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Bismuth Subgallate/Borneol (Suile) Is Superior to Bacitracin in the Human Forearm Biopsy Model for Acute Wound Healing

Serena, Thomas MD, FACS; Parnall, Laura K.S. MS, CWS; Knox, Carrie PA-C; Vargo, Julia PA-S; Oliver, Amanda PA-S; Merry, Sarah PA-S; Klugh, Andrew PA-S; Bubar, Nicole PA-S; Anderson, Neil PA-S; Rieman, Lynn PA-S; Walnoha, Wade PA-S; Smith, Holly PA-S; Rice, Samantha PA-S

doi: 10.1097/01.ASW.0000288208.85807.b8
Features: Original Investigation

BACKGROUND: The human forearm biopsy model can evaluate the effect of novel agents on acute wounds. Bismuth subgallate/borneol (Suile) is a new product cleared by the Food and Drug Administration for treating partial-thickness wounds. Anecdotal reports suggest that Suile may be effective for full-thickness wounds because of its antimicrobial and hemostatic properties.

METHODS: In a randomized, investigator-blinded study, 20 normal healthy volunteers underwent 2 6-mm full-thickness skin punch biopsies on the flexor surface of each forearm (2 wounds per subject). Biopsies were randomly assigned to control (bacitracin) and test article (Suile). Wounds were examined, measured by digital planimetry, and photographed daily until healed. Adverse events and pain levels were monitored. Time-to-complete closure was determined.

RESULTS: Direct quantitative and qualitative comparisons of wound healing were made. The Suile group trended strongly toward more rapid healing (log-rank analysis). Individual subject arm analysis identified which biopsies healed first. Suile-treated biopsies healed more rapidly (P = .03, paired t-test).

CONCLUSION: Although this study was powered to demonstrate equivalence, convincing evidence indicates that Suile is superior to bacitracin in this model. Based on the results, future studies in full-thickness wounds with Suile are warranted. The biopsy model provides these advantages: direct comparison within subjects, rapid study completion, good patient compliance, and experience with products before embarking on larger clinical trials in wounds.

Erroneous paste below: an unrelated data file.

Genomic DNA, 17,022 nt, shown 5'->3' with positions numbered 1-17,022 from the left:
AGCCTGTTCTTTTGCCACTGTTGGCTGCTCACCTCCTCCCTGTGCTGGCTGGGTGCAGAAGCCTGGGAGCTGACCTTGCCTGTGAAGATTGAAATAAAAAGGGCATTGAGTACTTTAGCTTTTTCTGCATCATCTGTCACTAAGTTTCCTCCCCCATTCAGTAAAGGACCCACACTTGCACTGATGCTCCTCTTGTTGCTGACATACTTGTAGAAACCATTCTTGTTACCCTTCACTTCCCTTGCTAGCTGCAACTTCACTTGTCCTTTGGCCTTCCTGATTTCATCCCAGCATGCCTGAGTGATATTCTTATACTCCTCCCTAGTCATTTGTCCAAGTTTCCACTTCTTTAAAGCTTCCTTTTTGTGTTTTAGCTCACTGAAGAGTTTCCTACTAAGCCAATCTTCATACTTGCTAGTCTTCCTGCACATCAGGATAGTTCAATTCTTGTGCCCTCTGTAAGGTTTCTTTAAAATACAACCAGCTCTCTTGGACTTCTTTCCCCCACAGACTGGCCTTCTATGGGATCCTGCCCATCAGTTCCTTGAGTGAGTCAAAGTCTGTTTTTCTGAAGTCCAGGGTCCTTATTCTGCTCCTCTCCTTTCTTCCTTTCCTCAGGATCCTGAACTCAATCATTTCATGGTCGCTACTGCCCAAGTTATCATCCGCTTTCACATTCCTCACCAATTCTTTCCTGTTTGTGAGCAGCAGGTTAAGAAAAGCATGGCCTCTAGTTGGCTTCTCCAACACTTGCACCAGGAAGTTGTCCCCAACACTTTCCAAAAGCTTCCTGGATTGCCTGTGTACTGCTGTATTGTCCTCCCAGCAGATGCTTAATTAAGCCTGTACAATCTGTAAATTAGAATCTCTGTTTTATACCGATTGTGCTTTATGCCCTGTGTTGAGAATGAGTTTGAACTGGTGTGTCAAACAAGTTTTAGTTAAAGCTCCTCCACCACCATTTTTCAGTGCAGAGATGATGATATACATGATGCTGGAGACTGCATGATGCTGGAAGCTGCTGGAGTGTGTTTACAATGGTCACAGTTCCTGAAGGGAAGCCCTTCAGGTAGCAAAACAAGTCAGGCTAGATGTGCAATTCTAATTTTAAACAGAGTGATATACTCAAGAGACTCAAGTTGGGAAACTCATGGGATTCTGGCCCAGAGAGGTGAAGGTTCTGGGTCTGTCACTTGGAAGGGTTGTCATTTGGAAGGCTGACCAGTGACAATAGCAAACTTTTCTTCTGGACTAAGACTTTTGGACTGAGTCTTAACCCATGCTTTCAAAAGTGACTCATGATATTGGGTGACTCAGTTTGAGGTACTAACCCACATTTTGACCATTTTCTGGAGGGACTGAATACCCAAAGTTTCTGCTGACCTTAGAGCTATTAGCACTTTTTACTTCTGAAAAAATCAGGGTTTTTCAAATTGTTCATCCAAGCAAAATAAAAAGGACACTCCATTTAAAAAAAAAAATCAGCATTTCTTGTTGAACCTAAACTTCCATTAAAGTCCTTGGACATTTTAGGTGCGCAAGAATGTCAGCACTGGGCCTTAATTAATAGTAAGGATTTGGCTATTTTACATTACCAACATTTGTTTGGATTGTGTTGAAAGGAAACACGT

In this randomized, investigator-blinded study of 20 normal healthy volunteers, evidence indicates that Suile is superior to bacitracin in this model. Based on the results, the authors conclude that future studies in full-thickness wounds with Suile are warranted.

Thomas Serena, MD, FACS, is a professor at Gannon University, Erie, PA, and founder and medical director at New Bridge Medical Research and the Penn North Centers for Advanced Wound Care, Warren, PA; Laura K.S. Parnall, MS, CWS, is an independent Research Consultant at Precision Consulting, Missouri City, TX; Carrie Knox, PA-C is a professor at Gannon University, Erie, PA; Julia Vargo, PA-S is a student; Amanda Oliver, PA-S, is a student; Sarah Merry, PA-S, is a student; Andrew Klugh, PA-S is a student; Nicole Bubar, PA-S, is a student; Neil Anderson, PA-S, is a student; Lynn Rieman, PA-S, is a student; Wade Walnoha, PA-S, is a student; Holly Smith, PA-S, is a student; and Samantha Rice, PA-S, is a student at Gannon University, Erie, PA.

Submitted December 5, 2005; accepted in revised form May 3, 2007.

© 2007 Lippincott Williams & Wilkins, Inc.